Our interview is with Michael Daniel, former Special Assistant to the President and Cybersecurity Coordinator at the White House and current President of the Cyber Threat Alliance. We ask Michael how the new guys are doing in his job, what he most regrets not getting done, why we didn’t float thumb drives filled with “The Interview” into North Korea on balloons, and any number of other politically incorrect questions. His answers are considerably more nuanced.
In the news roundup, we note that the second Wikileaks release is a damp squib, full of outmoded Apple exploits.
Michael Vatis and I unpack the Third Circuit ruling upholding imposition of contempt penalties on a defendant who has “forgotten” the password to his child porn trove. It turns out that the case offers a road map for prosecutors and police who want to make sure no one ever forgets a password in their jurisdiction.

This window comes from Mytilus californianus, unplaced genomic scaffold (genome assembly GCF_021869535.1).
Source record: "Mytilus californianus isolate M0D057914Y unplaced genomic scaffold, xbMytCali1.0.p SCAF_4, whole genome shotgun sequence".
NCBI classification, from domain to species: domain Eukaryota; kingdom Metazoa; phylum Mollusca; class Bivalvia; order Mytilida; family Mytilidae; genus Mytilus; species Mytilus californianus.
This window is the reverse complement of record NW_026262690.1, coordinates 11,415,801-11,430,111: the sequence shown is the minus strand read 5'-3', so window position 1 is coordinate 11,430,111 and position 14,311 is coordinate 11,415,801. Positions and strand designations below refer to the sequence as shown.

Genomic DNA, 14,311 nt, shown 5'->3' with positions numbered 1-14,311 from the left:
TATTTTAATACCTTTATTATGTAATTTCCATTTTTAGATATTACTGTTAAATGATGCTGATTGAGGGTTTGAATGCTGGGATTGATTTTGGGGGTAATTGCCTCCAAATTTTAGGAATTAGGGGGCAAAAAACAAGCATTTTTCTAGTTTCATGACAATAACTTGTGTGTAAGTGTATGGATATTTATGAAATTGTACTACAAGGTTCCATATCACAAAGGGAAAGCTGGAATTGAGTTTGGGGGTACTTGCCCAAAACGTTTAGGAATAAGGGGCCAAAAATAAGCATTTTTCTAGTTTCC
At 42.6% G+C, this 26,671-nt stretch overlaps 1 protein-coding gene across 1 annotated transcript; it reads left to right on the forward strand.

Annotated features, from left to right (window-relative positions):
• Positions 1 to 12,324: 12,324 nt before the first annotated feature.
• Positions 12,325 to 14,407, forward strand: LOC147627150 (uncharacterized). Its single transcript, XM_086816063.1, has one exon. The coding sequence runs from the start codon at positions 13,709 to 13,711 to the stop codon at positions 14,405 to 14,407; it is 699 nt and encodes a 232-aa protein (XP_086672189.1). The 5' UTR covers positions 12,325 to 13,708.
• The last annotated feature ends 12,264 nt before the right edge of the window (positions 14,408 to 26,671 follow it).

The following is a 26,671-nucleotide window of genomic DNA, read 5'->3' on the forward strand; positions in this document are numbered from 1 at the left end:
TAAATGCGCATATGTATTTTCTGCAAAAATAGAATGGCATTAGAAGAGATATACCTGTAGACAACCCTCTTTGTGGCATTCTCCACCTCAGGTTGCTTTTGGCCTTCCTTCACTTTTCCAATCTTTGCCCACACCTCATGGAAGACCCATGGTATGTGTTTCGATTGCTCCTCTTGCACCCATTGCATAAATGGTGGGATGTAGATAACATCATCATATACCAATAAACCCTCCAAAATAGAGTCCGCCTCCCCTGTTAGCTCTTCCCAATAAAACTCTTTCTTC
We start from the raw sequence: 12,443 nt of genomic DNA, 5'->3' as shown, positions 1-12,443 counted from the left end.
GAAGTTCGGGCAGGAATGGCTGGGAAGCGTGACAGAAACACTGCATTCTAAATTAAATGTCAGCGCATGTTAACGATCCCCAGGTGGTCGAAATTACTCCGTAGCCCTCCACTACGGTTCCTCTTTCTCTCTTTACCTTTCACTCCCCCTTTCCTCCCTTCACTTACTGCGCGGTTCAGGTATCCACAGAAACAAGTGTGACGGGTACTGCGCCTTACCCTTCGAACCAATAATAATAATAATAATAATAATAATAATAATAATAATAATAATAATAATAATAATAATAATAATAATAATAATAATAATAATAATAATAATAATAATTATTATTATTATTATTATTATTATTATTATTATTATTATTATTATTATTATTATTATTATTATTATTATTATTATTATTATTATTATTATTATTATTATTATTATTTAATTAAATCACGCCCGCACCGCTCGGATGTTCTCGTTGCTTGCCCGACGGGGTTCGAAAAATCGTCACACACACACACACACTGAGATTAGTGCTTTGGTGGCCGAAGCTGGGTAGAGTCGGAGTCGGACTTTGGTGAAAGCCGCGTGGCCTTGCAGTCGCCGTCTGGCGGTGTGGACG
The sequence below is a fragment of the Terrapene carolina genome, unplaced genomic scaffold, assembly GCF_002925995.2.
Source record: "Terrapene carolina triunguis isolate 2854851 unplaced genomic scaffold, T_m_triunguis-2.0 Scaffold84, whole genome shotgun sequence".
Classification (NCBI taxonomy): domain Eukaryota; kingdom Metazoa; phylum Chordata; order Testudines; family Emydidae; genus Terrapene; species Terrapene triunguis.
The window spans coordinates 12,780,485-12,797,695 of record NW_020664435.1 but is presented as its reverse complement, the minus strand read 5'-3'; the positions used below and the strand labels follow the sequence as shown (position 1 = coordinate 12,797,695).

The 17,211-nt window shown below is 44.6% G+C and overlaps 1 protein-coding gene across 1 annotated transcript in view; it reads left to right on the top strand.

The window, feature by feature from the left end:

Stephanie Roy notes that Congress has begun the process of repealing the ISP privacy and security regulations adopted under Chairman Wheeler. What, if anything, will replace them, and when, is a matter for lengthy speculation.
I note that the privacy zealots of Silicon Valley have fatally miscalculated the kind of support they’ll get in Europe for end-to-end encryption. Face it, guys, Europe hates you no matter what you do, and they’ll happily impose massive fines both for violating user privacy and for protecting it too well.
Does GCHQ spy on Americans for NSA? Nope. The real question is whether Rick Ledgett, number 2 at NSA, has already stopped sounding like a government employee when he talks to the press.
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